Now that the Warsaw Pact has officially dissolved as a military organization, the dithering over the future of NATO must come to a halt. The Persian Gulf war demonstrated that while West Europeans are incapable of coherent collective action in a crisis outside their own continent, the NATO roster also produced a number of allies -- Britain foremost.
This says little, however, about the North Atlantic Treaty Organization in the post-Cold War world. The U.S. was able to deploy 90,000 of its 300,000 NATO-based troops to the gulf war theater, thus achieving a measure of mobility that would have been denied if all U.S. forces had to be moved from the American mainland.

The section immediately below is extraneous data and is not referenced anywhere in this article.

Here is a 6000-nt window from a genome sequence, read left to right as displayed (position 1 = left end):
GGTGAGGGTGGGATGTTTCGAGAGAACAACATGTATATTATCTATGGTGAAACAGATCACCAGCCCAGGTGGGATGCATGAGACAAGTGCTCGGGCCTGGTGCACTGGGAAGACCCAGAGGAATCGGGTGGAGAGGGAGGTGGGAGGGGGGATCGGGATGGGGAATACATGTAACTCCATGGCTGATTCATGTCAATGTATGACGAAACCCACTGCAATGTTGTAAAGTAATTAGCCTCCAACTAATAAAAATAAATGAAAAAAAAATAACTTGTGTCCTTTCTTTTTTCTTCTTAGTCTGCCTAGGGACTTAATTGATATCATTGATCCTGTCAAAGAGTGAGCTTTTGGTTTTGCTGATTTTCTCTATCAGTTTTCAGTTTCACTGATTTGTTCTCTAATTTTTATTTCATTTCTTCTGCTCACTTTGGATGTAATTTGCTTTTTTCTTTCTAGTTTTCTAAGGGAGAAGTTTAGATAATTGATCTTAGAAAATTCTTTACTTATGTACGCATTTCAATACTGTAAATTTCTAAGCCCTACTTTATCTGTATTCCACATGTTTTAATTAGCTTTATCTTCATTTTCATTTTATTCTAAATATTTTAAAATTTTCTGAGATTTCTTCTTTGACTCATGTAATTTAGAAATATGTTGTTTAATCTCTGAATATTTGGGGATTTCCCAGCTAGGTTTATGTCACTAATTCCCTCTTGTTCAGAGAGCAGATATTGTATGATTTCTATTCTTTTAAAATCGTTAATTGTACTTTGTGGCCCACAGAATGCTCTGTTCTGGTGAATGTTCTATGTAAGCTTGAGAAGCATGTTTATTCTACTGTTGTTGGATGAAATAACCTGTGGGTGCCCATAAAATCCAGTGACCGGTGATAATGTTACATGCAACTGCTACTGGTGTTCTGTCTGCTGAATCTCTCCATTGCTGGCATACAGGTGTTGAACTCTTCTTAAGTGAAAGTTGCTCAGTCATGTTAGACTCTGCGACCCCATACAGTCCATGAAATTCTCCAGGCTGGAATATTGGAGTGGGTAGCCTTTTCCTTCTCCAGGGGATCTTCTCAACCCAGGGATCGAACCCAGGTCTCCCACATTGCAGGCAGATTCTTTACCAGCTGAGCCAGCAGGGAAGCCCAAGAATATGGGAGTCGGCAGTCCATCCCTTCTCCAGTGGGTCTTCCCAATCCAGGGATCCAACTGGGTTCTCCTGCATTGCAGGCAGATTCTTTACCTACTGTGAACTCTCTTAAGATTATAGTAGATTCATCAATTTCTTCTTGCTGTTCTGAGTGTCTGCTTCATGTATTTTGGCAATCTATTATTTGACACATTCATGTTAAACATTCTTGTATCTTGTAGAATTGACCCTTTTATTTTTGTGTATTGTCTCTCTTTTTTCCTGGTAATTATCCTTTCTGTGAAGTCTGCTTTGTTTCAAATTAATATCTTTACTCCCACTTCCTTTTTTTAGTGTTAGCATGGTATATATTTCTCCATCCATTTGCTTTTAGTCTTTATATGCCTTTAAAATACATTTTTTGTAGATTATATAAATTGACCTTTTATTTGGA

This asset was mainly a function of geography. It was not NATO power but U.S. power that threw Iraqi forces out of Kuwait. As American forces gradually withdraw from the gulf, those who were assigned to Germany will return there, some for only a short time. Barring a change of plans because of Soviet chaos or recalcitrance, there will be a drawdown of some 40,000 U.S. troops from Europe by Sept. 30. By mid-decade, the force may be down to one-half or one-third of present strength.